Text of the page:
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Maria Ines Montenegro
Maria Ines Montenegro

Posted on • Updated on


Trapezoidal Rule in F#

Numerical is approximate; analytical is exact.

A numerical method is a tool used to find a numerical solution to a problem which can be difficult to solve analytically.

Mostly done by computers, this approach is a complete set of instructions that are executed in order to find a solution. With this being said,
the Trapezoidal Rule is a numerical method used to find definite integrals. The most common application for this method is to find the
area under a function in a given set of intervals. Finding this area is typically done using Riemann sums, but this method proves to be more exact because it uses trapezoids instead of rectangles.

Trapezoidal Rule

  • Reimann sum Trapezoidal Rule
  • Trapezoidal Rule

In this case, I implemented this numerical method using F# which is a functional programming language. First, I chose the function to integrate; in this case sin(x):

let f x = System.Math.Sin(x)
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The algorithm has to receive the intervals (a,b) through which it will find the area and a number (N) of trapezoids to form.
With these parameters, it can now calculate the length of each trapezoid:

let h = (b - a)/N
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Trapezoidal Rule

The formula for this method is the following:

I created two functions in order to calculate the formula above:

let rec sum_recursive (xi:float) (h:float) f (N:float) (iter:float) =
    if iter = N then
      let xi_1 = xi + h*f(h*iter)
      sum_recursive xi_1 h f N (iter+1.0)

let trapezoidal (a:float) (b:float) f (N:float) =
      let h = (b - a)/N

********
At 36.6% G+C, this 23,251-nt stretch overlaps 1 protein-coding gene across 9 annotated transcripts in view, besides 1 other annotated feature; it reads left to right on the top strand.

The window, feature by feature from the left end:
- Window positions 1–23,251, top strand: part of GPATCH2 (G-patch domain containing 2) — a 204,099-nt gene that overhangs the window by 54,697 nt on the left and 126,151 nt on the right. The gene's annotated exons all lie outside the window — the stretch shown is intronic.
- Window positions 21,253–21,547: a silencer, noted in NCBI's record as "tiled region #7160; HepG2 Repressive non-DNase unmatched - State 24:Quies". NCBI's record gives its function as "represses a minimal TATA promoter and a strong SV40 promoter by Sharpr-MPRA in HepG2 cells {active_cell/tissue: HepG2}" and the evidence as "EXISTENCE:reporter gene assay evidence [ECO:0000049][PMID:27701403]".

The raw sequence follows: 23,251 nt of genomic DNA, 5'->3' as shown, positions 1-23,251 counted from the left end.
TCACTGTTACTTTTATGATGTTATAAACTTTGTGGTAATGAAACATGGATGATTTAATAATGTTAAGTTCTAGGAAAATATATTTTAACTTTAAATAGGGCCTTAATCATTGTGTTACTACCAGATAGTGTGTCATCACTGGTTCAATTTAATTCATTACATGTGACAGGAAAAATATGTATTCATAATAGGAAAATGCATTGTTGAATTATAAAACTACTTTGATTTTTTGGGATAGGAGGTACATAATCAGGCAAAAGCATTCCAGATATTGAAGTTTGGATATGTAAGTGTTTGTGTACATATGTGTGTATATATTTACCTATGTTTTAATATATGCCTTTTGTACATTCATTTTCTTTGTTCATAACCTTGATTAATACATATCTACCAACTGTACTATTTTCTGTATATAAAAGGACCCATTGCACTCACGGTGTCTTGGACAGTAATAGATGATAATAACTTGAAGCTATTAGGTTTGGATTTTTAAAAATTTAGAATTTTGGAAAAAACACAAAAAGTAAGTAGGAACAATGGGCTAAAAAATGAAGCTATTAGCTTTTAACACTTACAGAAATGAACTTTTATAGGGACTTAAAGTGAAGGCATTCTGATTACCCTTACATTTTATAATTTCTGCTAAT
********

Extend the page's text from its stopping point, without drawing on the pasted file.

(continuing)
let left_side = h/2.0*(f(a)+f(b))
      left_side + sum_recursive 0.0 h f N 0.0

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This method can be used for things like: finding how much fluid is flowing through a specific area, calculating the work needed to move an object at a certain speed, or even finding the center of mass of an object.

Overall, learning to program a numerical method has enabled me to relate mathematical concepts, that are normally just seen in class; with programming, which is something I actually use in my day to day life. Furthermore, this was also my first time working with a functional programming language such as F#; which I ended up enjoying.

Here's my complete code
Hope you find it useful!


Understanding the trapezoidal rule
Trapezoidal Rule
How to approximate area with the trapezoid rule

Top comments (4)

bohdanstupak1 profile image
Bohdan Stupak

Great job but I'm not sure why using functional-first language to use it OO-style. To me using mutable in F# is a flag that something is done in a non-functional fashion.
How about considering the code below?

let trapezoidal2 a b N = 
    let h = (b - a)/N
    let initialAccValue = h/2.0*(f(a)+f(b))
    [|1 .. System.Convert.ToInt32(N)|]
    |> Array.mapi(fun i x -> i+1,x)
    |> Array.fold (fun acc (i,_) -> acc + h*f(float(i)*h+a)) initialAccValue     

The key tricks here are Array.mapi which allows us to work with tuple (element,index) instead of just an element; and substitution of iterative increment of xi by h to multiplication index*h+a

marinesm profile image
Maria Ines Montenegro • Edited

Since this was my first time with a functional programming language I think I hadn't fully grasped the concepts. I ended up using recursion in order to remove the mutable variables; which I updated in my post. Thank you very much for your feedback!

campbellashleym profile image
Ashley M Campbell • Edited

This is so true. The more trapezoids you use the more exact the integral tends to be. Also, it is very simple to use compared to other methods. Great article!

samsung1996 profile image

Really cool approach

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